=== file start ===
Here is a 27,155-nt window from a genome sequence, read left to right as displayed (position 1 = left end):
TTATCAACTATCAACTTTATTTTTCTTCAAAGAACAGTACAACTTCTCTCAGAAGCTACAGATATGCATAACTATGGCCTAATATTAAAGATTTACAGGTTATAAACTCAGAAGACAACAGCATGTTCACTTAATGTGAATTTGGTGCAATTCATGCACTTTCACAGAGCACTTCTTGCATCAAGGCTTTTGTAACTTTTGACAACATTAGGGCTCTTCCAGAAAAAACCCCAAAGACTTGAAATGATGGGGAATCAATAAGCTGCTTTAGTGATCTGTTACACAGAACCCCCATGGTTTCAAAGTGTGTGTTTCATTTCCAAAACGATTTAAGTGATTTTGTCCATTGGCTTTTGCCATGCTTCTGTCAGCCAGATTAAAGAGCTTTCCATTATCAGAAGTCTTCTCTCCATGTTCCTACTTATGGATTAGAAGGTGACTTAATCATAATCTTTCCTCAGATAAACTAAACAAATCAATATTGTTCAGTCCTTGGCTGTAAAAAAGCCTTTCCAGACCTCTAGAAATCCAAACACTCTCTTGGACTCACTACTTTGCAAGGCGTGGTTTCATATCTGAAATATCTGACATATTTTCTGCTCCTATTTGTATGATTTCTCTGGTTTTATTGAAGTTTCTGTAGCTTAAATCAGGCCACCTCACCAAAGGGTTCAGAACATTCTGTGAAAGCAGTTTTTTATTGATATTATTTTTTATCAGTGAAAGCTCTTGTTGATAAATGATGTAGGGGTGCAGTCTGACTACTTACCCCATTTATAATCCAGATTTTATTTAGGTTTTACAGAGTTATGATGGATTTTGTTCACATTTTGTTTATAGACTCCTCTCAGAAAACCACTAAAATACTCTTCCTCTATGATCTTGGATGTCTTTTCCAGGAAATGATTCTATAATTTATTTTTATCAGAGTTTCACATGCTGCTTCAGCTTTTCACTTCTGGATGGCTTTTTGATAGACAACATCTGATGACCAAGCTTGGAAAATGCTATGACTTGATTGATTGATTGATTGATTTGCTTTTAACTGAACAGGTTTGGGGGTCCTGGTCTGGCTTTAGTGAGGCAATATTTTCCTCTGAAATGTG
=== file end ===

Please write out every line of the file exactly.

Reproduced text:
Here is a 27,155-nt window from a genome sequence, read left to right as displayed (position 1 = left end):
TTATCAACTATCAACTTTATTTTTCTTCAAAGAACAGTACAACTTCTCTCAGAAGCTACAGATATGCATAACTATGGCCTAATATTAAAGATTTACAGGTTATAAACTCAGAAGACAACAGCATGTTCACTTAATGTGAATTTGGTGCAATTCATGCACTTTCACAGAGCACTTCTTGCATCAAGGCTTTTGTAACTTTTGACAACATTAGGGCTCTTCCAGAAAAAACCCCAAAGACTTGAAATGATGGGGAATCAATAAGCTGCTTTAGTGATCTGTTACACAGAACCCCCATGGTTTCAAAGTGTGTGTTTCATTTCCAAAACGATTTAAGTGATTTTGTCCATTGGCTTTTGCCATGCTTCTGTCAGCCAGATTAAAGAGCTTTCCATTATCAGAAGTCTTCTCTCCATGTTCCTACTTATGGATTAGAAGGTGACTTAATCATAATCTTTCCTCAGATAAACTAAACAAATCAATATTGTTCAGTCCTTGGCTGTAAAAAAGCCTTTCCAGACCTCTAGAAATCCAAACACTCTCTTGGACTCACTACTTTGCAAGGCGTGGTTTCATATCTGAAATATCTGACATATTTTCTGCTCCTATTTGTATGATTTCTCTGGTTTTATTGAAGTTTCTGTAGCTTAAATCAGGCCACCTCACCAAAGGGTTCAGAACATTCTGTGAAAGCAGTTTTTTATTGATATTATTTTTTATCAGTGAAAGCTCTTGTTGATAAATGATGTAGGGGTGCAGTCTGACTACTTACCCCATTTATAATCCAGATTTTATTTAGGTTTTACAGAGTTATGATGGATTTTGTTCACATTTTGTTTATAGACTCCTCTCAGAAAACCACTAAAATACTCTTCCTCTATGATCTTGGATGTCTTTTCCAGGAAATGATTCTATAATTTATTTTTATCAGAGTTTCACATGCTGCTTCAGCTTTTCACTTCTGGATGGCTTTTTGATAGACAACATCTGATGACCAAGCTTGGAAAATGCTATGACTTGATTGATTGATTGATTGATTTGCTTTTAACTGAACAGGTTTGGGGGTCCTGGTCTGGCTTTAGTGAGGCAATATTTTCCTCTGAAATGTG